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Hafta 303: Covid vaccines, the state of the Indian media, and the government’s attempts to regulate it

Timecodes


00:00 - Introduction and headlines


11:18 - The current race for vaccines


28:22 - Freedom of speech and state of Indian media


01:04:12 - Subscriber letters


01:20:39 - India not being part of the RCEP


01:27:53 - Chitra and Smita’s recommendations


01:36:52 - Subscriber letters


01:59:21 - Recommendations


In this week’s Hafta, Newslaundry’s Abhinandan Sekhri, Raman Kirpal, and Mehraj D Lone are joined by Smita Prakash, editor-in-chief of ANI, and Chitra Subramaniam, journalist and co-founder of the News Minute.


The conversation kicks off with the recent developments around Covid vaccines. Chitra says: “I have the sense that China is going to emerge with some kind of a people’s vaccine...If they come up with a vaccine that’s universally affordable and the price point is right, I don’t see why any country will not take it.”


On the state of the media today, Smita says, “The media itself has changed. You had 100-150 newspapers and one Doordarshan and All India Radio which were state-owned..." She adds: “There are many sites which are looking at news, not just as ‘we’ll take on the government or policy’. There are many more stories to do...Now, it’s no longer just reporting, it’s content creation.”


The discussion moves on to the Indian government’s attempts to regulate the media. Mehraj says, “The government, the judiciary is asking for more regulation, also because self-regulation has pretty much failed in India. The Press Council of India and the News Broadcasting Standards Authority have been reduced to making statements. They are no longer regulators but just bodies who issue statements.”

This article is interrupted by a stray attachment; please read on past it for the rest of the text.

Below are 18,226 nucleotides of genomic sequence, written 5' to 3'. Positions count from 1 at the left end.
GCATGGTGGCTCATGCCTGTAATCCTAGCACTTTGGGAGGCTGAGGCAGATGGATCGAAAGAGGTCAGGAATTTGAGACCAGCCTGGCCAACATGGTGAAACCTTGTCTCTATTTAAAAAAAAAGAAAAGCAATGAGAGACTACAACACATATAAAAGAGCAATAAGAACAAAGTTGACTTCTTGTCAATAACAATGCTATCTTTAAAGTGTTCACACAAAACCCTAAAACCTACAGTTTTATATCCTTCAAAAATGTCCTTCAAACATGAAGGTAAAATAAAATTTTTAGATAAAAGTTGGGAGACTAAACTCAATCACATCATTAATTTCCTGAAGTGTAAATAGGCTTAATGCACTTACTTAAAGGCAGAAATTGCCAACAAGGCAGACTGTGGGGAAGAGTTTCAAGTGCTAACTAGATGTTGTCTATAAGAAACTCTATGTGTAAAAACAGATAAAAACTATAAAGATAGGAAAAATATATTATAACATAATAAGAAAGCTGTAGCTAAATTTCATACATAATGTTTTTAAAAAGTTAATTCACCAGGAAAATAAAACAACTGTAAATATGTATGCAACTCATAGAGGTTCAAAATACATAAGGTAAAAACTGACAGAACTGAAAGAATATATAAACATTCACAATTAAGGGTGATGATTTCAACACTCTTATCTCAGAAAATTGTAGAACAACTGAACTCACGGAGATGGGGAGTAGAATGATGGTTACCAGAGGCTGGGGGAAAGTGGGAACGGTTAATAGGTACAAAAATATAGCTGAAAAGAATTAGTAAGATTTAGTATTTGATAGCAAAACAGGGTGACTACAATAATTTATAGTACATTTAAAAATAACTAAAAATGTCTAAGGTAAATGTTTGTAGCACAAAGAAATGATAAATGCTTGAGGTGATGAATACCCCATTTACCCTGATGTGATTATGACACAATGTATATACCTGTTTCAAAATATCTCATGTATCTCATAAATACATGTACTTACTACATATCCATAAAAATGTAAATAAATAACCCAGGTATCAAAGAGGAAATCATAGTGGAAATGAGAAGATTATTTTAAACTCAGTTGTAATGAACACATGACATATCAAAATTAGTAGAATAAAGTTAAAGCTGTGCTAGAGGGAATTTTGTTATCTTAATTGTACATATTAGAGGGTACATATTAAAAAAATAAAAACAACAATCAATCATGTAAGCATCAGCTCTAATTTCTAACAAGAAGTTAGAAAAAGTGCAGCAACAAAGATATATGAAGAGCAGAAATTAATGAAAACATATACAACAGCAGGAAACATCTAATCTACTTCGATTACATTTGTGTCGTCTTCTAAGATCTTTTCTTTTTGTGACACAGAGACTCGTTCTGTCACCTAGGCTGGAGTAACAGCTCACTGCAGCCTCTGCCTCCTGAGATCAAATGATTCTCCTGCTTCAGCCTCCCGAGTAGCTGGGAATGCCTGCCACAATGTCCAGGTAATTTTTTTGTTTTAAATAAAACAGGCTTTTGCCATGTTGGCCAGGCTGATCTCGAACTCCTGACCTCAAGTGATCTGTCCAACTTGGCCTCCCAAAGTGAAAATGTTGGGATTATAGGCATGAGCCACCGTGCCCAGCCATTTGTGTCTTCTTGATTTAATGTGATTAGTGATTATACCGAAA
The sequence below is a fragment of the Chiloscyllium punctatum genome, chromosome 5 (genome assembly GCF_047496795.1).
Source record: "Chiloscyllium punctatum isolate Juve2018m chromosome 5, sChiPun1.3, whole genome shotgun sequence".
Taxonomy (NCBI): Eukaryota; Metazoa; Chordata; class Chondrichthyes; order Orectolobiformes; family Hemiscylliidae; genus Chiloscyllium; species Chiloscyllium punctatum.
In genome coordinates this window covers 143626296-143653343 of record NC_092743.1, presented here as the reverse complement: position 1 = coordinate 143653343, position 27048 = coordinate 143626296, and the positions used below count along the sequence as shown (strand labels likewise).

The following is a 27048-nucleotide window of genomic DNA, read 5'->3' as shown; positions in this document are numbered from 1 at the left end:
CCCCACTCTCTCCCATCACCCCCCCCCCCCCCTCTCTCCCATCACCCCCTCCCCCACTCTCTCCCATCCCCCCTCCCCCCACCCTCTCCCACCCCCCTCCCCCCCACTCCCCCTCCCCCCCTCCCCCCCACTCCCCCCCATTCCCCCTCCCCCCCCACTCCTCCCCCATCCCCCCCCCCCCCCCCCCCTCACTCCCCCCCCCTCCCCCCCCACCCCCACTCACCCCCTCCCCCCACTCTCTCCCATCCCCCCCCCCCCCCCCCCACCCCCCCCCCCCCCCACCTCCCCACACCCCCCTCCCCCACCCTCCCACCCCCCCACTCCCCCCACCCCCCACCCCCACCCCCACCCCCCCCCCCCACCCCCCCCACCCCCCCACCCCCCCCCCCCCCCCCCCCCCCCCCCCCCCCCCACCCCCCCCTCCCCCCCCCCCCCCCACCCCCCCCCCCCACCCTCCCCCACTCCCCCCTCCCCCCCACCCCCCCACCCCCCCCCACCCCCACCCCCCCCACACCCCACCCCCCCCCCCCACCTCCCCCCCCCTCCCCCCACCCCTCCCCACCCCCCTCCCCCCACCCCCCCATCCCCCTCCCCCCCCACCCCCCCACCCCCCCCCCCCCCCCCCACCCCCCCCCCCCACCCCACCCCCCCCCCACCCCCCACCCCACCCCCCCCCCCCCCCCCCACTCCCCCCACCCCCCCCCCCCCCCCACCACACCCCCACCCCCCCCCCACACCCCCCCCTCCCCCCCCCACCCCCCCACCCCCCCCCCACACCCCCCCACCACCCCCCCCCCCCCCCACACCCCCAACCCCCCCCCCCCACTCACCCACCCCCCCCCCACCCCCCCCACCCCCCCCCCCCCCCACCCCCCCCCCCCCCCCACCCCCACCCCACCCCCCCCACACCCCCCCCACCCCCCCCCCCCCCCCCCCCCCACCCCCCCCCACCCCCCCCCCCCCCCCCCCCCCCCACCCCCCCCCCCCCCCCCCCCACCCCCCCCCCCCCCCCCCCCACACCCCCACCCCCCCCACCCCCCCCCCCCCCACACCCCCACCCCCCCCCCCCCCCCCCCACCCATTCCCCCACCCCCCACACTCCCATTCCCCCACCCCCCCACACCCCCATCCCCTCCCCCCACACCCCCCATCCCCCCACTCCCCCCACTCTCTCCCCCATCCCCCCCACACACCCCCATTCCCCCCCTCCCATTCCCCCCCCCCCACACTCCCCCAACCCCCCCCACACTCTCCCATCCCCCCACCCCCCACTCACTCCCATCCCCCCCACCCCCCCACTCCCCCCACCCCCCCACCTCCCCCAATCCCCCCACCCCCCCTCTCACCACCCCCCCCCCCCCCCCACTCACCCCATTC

The panel also discusses how Covid has broken class barriers, India’s decision to not join the Regional Comprehensive Economic Partnership, Joe Biden and Kamala Harris as an alternative to Trump, and a lot more.


Tune in!


Recommendations 


Smita


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Chitra


Bad Blood: Secrets and Lies in a Silicon Valley Startup 


The Remains of the Day 


Raman


Trial 4


Lakhimpur Kheri: Case of 3-year-old’s rape and murder gets mired in family dispute


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Amid ‘love jihad’ claims, Lakhimpur Kheri victim’s family waits for justice


Mehraj


The Trump vote is rising among Blacks and Hispanics, despite the conventional wisdom


Why we shouldn’t get too excited about a Covid vaccine 


Abhinandan


Their Lordships and Masters 


'Caste' Argues Its Most Violent Manifestation Is In Treatment Of Black Americans





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12/25/2021

Hafta 360: House sessions, Karnataka’s conversion law, Punjab lynchings, and HC remarks on duty to laugh

To make the most of next week before the deadline, we have a discount coupon for Hafta listeners. Use code <HAFTA360> to get a flat 20 percent discount on annual and three-year plans. Check out our Christmas offer here​​.Timecodes:3:45 - Headlines6:35 - Parliamentary proceedings40: 33 - Anti-conversion bill1:17:12 - Punjab1: 32: 40 - Duty to laugh1: 35: 35 -Subscriber letters2: 09: 46 - RecommendationsThis week on NL Hafta, Abhinandan Sekhri, Manisha Pande, Raman Kirpal andJayashree Arunachalam are joined by Apar Gupta, writer and Executive Director of Internet Freedom Foundation, and Nitin Pai, columnist and co-founder of Takshashila Institution.The discussion starts with the parliamentary proceedings and how much attention goes into passing a bill in India. Nitin comments that the only way parliament should decide on passing bills is by some sort of “feat of force like wrestling or tug of war because it has come to that”. “Do people meet up in state legislatures before clearing any bill? No, they are not voicing the concerns,” he says.Apar points to facts. “Only one out of five bills is sent to the standing committee for approval. It’s inefficient and can be made better by all means.” Abhinandan compares the legislative procedure with precedents and opens the discussion with the “unhealthy process” that exists.Jayashree adds, “All institutional checks and balances are just for show, when they (BJP) got tired with the show; they got it adjourned.”The discussion then shifts to the anti-conversion bill passed by the Karnataka government and its implications, along with references to the recent attacks on churches, which Abhinandan calls “dog whistles for the cultural agenda of BJP, because this is all they have”. The panel sifts through the governance style and gains made through the same in south India.The conversation moves to the issue of sacrilege in Punjab, the lynching cases and the recent blast in Ludhiana. The panel also talks about a statement by a Madras high court judge on the “duty to laugh”.This and a lot more, only on NL Hafta.Tune in! ​​